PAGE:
Tim Pratt: Sympathy for the Devil

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Tim Pratt Sympathy for the Devil
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    Sympathy for the Devil
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An anthology of stories The Devil is known by many names: Serpent, Tempter, Beast, Adversary, Wanderer, Dragon, Rebel. His traps and machinations are the stuff of legends. His faces are legion. No matter what face the devil wears, Sympathy for the Devil has them all. Edited by Tim Pratt, Sympathy for the Devil collects the best Satanic short stories by Neil Gaiman, Holly Black, Stephen King, Kage Baker, Charles Stross, Elizabeth Bear, Jay Lake, Kelly Link, China Mieville, Michael Chabon, and many others, revealing His Grand Infernal Majesty, in all his forms. Thirty-five stories, from classics to the cutting edge, exploring the many sides of Satan, Lucifer, the Lord of the Flies, the Father of Lies, the Prince of the Powers of the Air and Darkness, the First of the Fallen… and a Man of Wealth and Taste. Sit down and spend a little time with the Devil.

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Tim Pratt, Neil Gaiman, Andy Duncan, Richard Butner, Charles de Lint, Holly Black, Stephen King, Natalie Babbitt, Sarah Zettel, Mark Twain, Elizabeth M. Glover, Charles Stross, Scott Westerfeld, Jan Wildt, James Morrow, Elizabeth Bear, Jay Lake, Jeffrey Ford, Robert Bloch, Michael Chabon, David Ackert, Benjamin Rosenbaum, Nick Mamatas, Robert Louis Stevenson, Kage Baker, Carrie Richerson, Kris Dikeman, Kelly Link, China Miéville, Scott Bradfield, John Kessel, Theodore Sturgeon, Jonathan Carroll, David J. Schwartz, John Collier, Dante Alighieri


Sympathy for the Devil

Acknowledgments

Thanks to my publisher Jeremy Lassen for agreeing to let me turn my love of devilish things into a book, and to my agent Ginger Clark for expediting the deal. Many thanks also to the authors (and their representatives) who were kind enough to allow me to reprint their work. Special thanks to John Joseph Adams for giving me advice (both theoretical and practical) on the care and feeding of anthologies, and to the many readers and writers who suggested devil-related stories for me to consider-I wish I could have included more of them. And, as always, much love to my wife Heather Shaw for her support and help in carving out time for me to do projects like this.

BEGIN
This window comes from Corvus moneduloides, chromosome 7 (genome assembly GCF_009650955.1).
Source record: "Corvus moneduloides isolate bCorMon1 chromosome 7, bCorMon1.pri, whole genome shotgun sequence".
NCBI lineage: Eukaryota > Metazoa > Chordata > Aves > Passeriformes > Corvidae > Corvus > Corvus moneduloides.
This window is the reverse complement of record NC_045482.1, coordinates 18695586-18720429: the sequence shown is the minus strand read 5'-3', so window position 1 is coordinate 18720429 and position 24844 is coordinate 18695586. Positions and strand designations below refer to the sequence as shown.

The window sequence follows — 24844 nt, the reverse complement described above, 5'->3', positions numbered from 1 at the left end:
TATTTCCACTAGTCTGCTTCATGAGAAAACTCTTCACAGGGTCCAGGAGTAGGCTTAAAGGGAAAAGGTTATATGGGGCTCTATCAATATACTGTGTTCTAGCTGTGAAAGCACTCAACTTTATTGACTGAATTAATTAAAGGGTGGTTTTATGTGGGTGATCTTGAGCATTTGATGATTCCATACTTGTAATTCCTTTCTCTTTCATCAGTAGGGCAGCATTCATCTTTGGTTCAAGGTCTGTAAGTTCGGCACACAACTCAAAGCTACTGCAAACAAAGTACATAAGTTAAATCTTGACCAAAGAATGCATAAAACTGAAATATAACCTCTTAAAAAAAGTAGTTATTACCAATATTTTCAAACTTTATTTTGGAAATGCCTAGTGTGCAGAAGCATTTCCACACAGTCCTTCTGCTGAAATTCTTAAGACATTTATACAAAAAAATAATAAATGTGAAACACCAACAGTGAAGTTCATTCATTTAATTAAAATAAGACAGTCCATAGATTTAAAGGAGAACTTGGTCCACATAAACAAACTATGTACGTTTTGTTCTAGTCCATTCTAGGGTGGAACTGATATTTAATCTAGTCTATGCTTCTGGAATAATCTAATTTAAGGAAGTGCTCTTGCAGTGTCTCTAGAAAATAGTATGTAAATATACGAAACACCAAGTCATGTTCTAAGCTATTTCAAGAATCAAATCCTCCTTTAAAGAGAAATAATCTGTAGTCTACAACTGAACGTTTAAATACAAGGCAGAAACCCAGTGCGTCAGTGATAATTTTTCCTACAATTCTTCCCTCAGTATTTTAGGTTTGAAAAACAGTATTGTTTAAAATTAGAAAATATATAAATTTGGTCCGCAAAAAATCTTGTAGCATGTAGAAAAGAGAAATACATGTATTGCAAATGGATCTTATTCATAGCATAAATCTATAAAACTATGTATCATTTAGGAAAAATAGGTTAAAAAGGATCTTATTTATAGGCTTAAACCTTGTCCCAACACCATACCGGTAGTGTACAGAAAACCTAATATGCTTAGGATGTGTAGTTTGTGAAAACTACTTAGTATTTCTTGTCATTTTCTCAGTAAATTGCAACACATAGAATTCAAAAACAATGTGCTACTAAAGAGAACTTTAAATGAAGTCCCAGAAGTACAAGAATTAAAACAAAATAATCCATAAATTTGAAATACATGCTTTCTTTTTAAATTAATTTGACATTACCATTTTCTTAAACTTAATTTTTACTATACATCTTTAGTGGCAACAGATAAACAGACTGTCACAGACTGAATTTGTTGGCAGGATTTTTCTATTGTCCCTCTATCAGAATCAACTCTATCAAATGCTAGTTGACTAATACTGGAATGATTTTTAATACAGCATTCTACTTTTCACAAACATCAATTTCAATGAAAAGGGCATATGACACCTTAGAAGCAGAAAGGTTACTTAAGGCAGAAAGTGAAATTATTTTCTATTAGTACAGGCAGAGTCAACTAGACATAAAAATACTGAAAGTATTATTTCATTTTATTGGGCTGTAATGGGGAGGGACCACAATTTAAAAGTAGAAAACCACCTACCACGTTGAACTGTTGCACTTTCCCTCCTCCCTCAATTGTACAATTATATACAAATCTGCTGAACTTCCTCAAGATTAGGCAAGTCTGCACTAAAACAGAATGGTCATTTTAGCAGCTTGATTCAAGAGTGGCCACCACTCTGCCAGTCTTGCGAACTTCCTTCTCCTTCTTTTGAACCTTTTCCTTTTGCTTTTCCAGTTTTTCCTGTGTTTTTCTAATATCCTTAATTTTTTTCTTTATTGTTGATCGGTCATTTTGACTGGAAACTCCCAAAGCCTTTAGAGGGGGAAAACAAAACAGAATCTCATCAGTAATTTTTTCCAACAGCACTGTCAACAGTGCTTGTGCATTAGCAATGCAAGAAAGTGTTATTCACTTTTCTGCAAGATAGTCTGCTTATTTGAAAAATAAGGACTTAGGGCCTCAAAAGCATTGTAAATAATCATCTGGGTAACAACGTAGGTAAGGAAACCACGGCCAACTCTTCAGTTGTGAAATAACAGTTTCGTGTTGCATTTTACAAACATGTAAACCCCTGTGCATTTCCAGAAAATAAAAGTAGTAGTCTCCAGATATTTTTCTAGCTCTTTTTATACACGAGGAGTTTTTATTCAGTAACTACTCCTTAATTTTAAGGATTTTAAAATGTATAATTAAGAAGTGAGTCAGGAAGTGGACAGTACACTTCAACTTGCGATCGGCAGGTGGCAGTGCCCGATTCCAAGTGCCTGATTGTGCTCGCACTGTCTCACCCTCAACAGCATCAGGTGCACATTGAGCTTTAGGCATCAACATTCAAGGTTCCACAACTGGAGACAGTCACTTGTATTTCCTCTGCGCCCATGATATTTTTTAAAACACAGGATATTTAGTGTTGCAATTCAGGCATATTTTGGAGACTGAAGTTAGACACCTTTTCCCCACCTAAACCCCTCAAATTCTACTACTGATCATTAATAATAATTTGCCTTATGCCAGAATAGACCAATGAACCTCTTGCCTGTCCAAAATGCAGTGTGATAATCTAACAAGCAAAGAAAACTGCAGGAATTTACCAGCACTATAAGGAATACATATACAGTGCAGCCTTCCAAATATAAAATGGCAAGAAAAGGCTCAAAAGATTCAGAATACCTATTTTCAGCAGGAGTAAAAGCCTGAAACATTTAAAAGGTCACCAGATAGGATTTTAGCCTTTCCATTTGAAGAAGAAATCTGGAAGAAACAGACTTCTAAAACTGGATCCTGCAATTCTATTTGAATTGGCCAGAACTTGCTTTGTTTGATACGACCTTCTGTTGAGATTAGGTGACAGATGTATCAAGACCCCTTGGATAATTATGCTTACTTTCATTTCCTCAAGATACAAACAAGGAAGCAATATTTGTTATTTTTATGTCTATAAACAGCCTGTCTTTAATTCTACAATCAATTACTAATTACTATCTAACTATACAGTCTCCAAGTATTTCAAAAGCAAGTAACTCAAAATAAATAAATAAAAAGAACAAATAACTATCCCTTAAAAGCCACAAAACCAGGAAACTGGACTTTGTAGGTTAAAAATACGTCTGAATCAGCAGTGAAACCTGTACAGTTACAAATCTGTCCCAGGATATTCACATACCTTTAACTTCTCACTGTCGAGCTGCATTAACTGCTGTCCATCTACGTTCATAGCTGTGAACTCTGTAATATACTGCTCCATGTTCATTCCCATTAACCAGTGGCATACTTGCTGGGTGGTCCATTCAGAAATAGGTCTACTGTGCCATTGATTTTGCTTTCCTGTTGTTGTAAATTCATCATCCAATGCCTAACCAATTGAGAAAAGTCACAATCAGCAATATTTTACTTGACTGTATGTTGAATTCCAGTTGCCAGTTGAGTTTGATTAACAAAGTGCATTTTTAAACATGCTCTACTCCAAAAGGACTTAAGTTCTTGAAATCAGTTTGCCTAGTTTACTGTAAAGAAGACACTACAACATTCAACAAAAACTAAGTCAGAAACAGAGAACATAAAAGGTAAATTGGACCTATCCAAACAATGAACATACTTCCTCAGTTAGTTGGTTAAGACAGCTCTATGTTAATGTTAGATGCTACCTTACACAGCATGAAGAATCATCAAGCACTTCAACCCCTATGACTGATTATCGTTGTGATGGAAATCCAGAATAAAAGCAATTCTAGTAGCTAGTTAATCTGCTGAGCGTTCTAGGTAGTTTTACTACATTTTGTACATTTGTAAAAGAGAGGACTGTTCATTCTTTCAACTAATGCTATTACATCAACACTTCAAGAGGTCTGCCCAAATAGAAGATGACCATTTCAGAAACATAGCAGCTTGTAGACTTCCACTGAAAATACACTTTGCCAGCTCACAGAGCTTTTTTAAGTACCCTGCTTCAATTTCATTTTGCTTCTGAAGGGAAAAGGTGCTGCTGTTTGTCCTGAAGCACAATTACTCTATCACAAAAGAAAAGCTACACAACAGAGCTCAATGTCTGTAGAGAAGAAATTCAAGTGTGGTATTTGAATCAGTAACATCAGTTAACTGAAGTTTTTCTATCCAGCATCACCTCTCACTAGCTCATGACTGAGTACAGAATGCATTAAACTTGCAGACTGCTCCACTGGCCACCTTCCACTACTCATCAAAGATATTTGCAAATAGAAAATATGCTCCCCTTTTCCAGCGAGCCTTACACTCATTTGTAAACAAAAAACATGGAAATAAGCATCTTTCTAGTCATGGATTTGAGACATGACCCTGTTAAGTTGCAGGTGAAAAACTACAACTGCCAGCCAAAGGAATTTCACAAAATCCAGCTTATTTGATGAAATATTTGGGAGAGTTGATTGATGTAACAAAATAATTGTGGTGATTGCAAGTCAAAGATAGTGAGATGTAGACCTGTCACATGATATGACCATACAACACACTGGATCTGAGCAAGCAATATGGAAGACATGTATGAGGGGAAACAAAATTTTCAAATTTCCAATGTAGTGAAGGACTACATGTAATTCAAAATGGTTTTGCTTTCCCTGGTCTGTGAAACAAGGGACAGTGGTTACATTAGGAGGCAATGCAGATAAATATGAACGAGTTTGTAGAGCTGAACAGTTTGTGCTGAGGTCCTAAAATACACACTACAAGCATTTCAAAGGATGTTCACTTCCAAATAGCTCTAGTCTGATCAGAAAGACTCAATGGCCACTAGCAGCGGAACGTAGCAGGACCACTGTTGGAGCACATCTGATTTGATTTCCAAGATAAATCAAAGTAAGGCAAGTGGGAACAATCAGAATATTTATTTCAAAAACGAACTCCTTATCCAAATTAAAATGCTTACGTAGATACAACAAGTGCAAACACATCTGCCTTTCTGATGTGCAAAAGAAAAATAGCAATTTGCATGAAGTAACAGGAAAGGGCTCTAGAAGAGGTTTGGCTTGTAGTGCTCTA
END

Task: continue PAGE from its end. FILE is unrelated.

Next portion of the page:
And, most importantly: Thank you, Satan! I couldn’t have done it without you.

Introduction by Tim Pratt

I’m a big fan of the Devil.

I like stories about the Adversary in all his incarnations. Most of the stories in this book are about the Capital-D-Devil in his various guises, from the fiddle-playing trickster of Charles de Lint’s “Ten for the Devil” to the hard-nosed businessman of Carrie Richerson’s “… With By Good Intentions” to the hitchhiking prankster of Jeffrey Ford’s “On the Road to New Egypt” to the mindless gnawing monster of Dante’s Inferno.

There are funny devils (“A Reversal of Fortune” by Holly Black, “The Power of Speech” by Natalie Babbitt, “Faustfeathers” by John Kessel), scary devils (“The Professor’s Teddy Bear” by Theodore Sturgeon, “The Price” by Neil Gaiman) and just plain weird devils (Kelly Link’s “Lull”, Jonathan Carroll’s “The Heidelberg Cylinder”, Richard Butner’s “Ash City Stomp”). There are classics here (“That Hell-Bound Train” by Robert Bloch, “Thus I Refute Beelzy” by John Collier, “The Bottle Imp” by Robert Louis Stevenson), and stories published within the last few years (“Nine Sundays in a Row” by Kris Dikeman, “The King of the Djinn” by David Ackert and Benjamin Rosenbaum). There are even a few deal-with-the-devil stories, though not as many as you might expect; I could have filled another book with the best of those easily, though.

There were a few narrative pairings I couldn’t resist, like putting Stephen King’s “The Man in the Black Suit” next to Nathaniel Hawthorne’s “Young Goodman Brown,” the story King says inspired the piece. And consider the scientifically-savvy title character of Mark Twain’s “Sold to Satan” as compared to the scientifically-thwarted villain of Elizabeth M. Glover’s “MetaPhysics.”